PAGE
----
More than half of the humanity that has been under house arrest for a hundred days has finally been allowed to come out of confinement and come out wisely. While waiting for a vaccine, for lack of anything better, the scientific battle rages around hydroxycloroquine.
Basically, if at the beginning we lost precious time in the face of an unknown virus that has become globalized, if the priority was obviously to avoid paralysing hospitals by jamming up the sick and the risk of having to sort them out as in wartime, we have been able to measure the limits of our knowledge and our means. And the pendulum then swung from lightness to excess, even media and political psychosis and the confinement of minds.
In France, as elsewhere, day after day, television channels rang the alarm bells of the great fear of pandemics from the plague to the Spanish flu. Three months later, while acknowledging the complexity of the challenges, we can regret the lack of composure, of an appeal to a civic spirit of responsibility, of truth about realities, weaknesses that today give us a much-needed lack of confidence.
Like many I applauded.
Like many, every night I applauded the “caretakers”, along with the garbage collectors, farmers, shopkeepers, staff who every day provided us with drinking water, gas, electricity and the firefighters always present on the front lines of fires and emergency evacuations and so many other professions. Conversely, did fear, excessive caution, over-cautiousness, over-reaction not contribute to aggravate the collateral consequences of the pandemic?
Like the “carers” who have risked their lives for the lives of others, with you I would also like to applaud the humanitarians whose primary vocation is to save lives and then to accompany them in their convalescence and towards autonomy. No one is obliged to be a humanitarian. It’s not a job, it’s a choice, even a vocation, a know-how, a way of being and taking risks. Nothing can be taken for granted for humanitarian aid workers, they must always overcome the ordeal and deserve the trust of the people and partners.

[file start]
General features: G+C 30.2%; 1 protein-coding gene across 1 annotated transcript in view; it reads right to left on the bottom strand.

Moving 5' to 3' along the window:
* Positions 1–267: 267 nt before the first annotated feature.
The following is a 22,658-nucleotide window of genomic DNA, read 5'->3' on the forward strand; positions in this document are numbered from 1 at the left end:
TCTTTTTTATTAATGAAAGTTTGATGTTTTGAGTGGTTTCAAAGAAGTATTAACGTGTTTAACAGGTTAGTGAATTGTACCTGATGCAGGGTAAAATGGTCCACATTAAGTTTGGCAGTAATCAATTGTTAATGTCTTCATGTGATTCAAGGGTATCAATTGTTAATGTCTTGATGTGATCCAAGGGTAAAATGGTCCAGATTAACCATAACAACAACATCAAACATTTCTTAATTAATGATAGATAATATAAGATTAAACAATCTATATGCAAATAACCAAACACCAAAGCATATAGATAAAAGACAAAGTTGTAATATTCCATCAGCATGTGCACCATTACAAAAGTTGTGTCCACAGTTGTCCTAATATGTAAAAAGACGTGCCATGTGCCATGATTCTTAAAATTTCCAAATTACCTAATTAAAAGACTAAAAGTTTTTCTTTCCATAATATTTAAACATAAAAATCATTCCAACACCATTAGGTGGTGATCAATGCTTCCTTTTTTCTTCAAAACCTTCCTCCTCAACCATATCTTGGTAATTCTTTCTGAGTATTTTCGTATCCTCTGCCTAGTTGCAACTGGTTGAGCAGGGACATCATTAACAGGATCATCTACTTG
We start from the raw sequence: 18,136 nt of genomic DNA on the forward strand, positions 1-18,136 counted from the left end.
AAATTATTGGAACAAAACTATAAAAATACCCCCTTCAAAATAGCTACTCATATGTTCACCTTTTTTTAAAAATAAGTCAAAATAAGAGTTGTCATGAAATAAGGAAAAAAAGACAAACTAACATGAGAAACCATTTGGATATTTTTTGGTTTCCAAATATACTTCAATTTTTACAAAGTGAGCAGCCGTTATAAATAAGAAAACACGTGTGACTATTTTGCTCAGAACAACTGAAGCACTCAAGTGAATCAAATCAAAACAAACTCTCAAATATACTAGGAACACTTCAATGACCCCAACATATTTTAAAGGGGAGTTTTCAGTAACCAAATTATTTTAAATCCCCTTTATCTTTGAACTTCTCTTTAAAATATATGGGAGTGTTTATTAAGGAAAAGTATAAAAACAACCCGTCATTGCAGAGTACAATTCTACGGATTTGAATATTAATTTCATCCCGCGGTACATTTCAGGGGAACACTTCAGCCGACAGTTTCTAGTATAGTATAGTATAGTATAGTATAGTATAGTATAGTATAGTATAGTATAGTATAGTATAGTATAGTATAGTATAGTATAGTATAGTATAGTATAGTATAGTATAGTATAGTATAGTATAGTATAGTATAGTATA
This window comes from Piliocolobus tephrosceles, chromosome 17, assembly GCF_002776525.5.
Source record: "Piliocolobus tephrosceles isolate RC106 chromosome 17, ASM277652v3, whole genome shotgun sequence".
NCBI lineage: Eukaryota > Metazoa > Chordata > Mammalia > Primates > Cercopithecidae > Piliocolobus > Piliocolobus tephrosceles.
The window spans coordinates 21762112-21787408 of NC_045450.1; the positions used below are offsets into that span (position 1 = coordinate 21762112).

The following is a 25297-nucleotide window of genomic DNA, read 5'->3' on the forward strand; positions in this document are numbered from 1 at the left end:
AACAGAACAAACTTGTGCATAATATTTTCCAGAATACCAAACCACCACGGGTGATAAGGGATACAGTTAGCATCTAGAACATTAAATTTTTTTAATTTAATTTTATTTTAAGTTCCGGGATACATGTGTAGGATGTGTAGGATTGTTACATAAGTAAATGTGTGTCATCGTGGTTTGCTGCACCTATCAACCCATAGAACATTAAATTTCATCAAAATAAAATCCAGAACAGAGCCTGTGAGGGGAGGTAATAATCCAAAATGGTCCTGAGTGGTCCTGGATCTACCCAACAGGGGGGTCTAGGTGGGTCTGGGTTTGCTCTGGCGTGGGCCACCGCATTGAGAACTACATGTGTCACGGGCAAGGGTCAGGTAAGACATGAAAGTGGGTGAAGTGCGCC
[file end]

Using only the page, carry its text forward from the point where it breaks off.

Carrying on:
So, in all this, has the humanitarian community confined itself too much by yielding to media and political injunctions or more certainly to operational constraints? To tell the truth, the diversity of situations has led the humanitarian community to adapt on a case-by-case basis.
But one thing is certain. Now that containment has been lifted everywhere, that rescue aircraft are multiplying, that Africa has not experienced the tragedy announced by the WHO, but has not reached the peak of the pandemic, and that the economic and social consequences will very quickly amplify and aggravate existing emergencies, it is essential that in this new phase the humanitarian community gives the best of what it can do.
I regret to think that the humanitarian emergency ahead will be the same as before, only worse.
Give the best of humanitarian aid to deal with the coronavirus and other emergencies such as access to care for the wounded and sick, the fight against malnutrition and for food security, access to drinking water, hygiene and sanitation, basic necessities and housing, protection of prisoners, respect for international humanitarian law, complementarity between emergency aid and development.
I regret to think that the humanitarian emergency to come will be the same as before, only worse, that is to say the addition, if not the multiplication, of the emergencies of before plus the coronavirus and its economic and social consequences! If humanitarian confinement may have been momentarily imposed, getting out of it is just an imperious necessity in the field as well as at the associations’ headquarters. At a time when the “caretakers” are tirelessly pursuing their mission, when teachers and students are returning home, when workers are returning to the building sites, the humanitarian workers are there to carry out their mission without discontinuity and whatever the cost.
So what better examples than those of action. In this edition, the interview with Dr. Meguerditch Terzian, President of Médecins Sans Frontières-France, the interview with Jean Bosco Bazie, Director General of Eau Vive Internationale and the article by Alexandre Giraud, Director General of Solidarités International, are there to bear witness to this renewed commitment and the challenges to be overcome.